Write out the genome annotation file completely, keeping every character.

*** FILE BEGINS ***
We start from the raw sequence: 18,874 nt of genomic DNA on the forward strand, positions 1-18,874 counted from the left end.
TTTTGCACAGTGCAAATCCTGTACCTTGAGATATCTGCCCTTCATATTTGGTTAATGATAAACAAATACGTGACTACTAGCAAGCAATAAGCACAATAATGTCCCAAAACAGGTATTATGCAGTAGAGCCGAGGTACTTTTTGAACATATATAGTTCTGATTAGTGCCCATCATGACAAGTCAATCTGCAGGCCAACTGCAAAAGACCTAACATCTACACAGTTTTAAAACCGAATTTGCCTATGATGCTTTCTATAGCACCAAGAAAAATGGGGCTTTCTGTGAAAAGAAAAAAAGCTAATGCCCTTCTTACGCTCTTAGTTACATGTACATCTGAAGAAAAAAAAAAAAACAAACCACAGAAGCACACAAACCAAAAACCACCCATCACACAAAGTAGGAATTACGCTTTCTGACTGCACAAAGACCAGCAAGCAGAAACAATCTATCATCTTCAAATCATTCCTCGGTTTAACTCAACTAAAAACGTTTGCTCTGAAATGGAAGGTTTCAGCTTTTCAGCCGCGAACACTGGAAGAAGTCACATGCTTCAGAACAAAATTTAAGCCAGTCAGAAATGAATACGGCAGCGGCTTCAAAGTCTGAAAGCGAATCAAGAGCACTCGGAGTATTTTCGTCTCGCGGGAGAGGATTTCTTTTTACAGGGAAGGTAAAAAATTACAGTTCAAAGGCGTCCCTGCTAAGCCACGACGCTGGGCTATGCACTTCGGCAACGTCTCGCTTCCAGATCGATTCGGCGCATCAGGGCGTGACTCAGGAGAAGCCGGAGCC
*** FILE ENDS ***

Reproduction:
We start from the raw sequence: 18,874 nt of genomic DNA on the forward strand, positions 1-18,874 counted from the left end.
TTTTGCACAGTGCAAATCCTGTACCTTGAGATATCTGCCCTTCATATTTGGTTAATGATAAACAAATACGTGACTACTAGCAAGCAATAAGCACAATAATGTCCCAAAACAGGTATTATGCAGTAGAGCCGAGGTACTTTTTGAACATATATAGTTCTGATTAGTGCCCATCATGACAAGTCAATCTGCAGGCCAACTGCAAAAGACCTAACATCTACACAGTTTTAAAACCGAATTTGCCTATGATGCTTTCTATAGCACCAAGAAAAATGGGGCTTTCTGTGAAAAGAAAAAAAGCTAATGCCCTTCTTACGCTCTTAGTTACATGTACATCTGAAGAAAAAAAAAAAAACAAACCACAGAAGCACACAAACCAAAAACCACCCATCACACAAAGTAGGAATTACGCTTTCTGACTGCACAAAGACCAGCAAGCAGAAACAATCTATCATCTTCAAATCATTCCTCGGTTTAACTCAACTAAAAACGTTTGCTCTGAAATGGAAGGTTTCAGCTTTTCAGCCGCGAACACTGGAAGAAGTCACATGCTTCAGAACAAAATTTAAGCCAGTCAGAAATGAATACGGCAGCGGCTTCAAAGTCTGAAAGCGAATCAAGAGCACTCGGAGTATTTTCGTCTCGCGGGAGAGGATTTCTTTTTACAGGGAAGGTAAAAAATTACAGTTCAAAGGCGTCCCTGCTAAGCCACGACGCTGGGCTATGCACTTCGGCAACGTCTCGCTTCCAGATCGATTCGGCGCATCAGGGCGTGACTCAGGAGAAGCCGGAGCC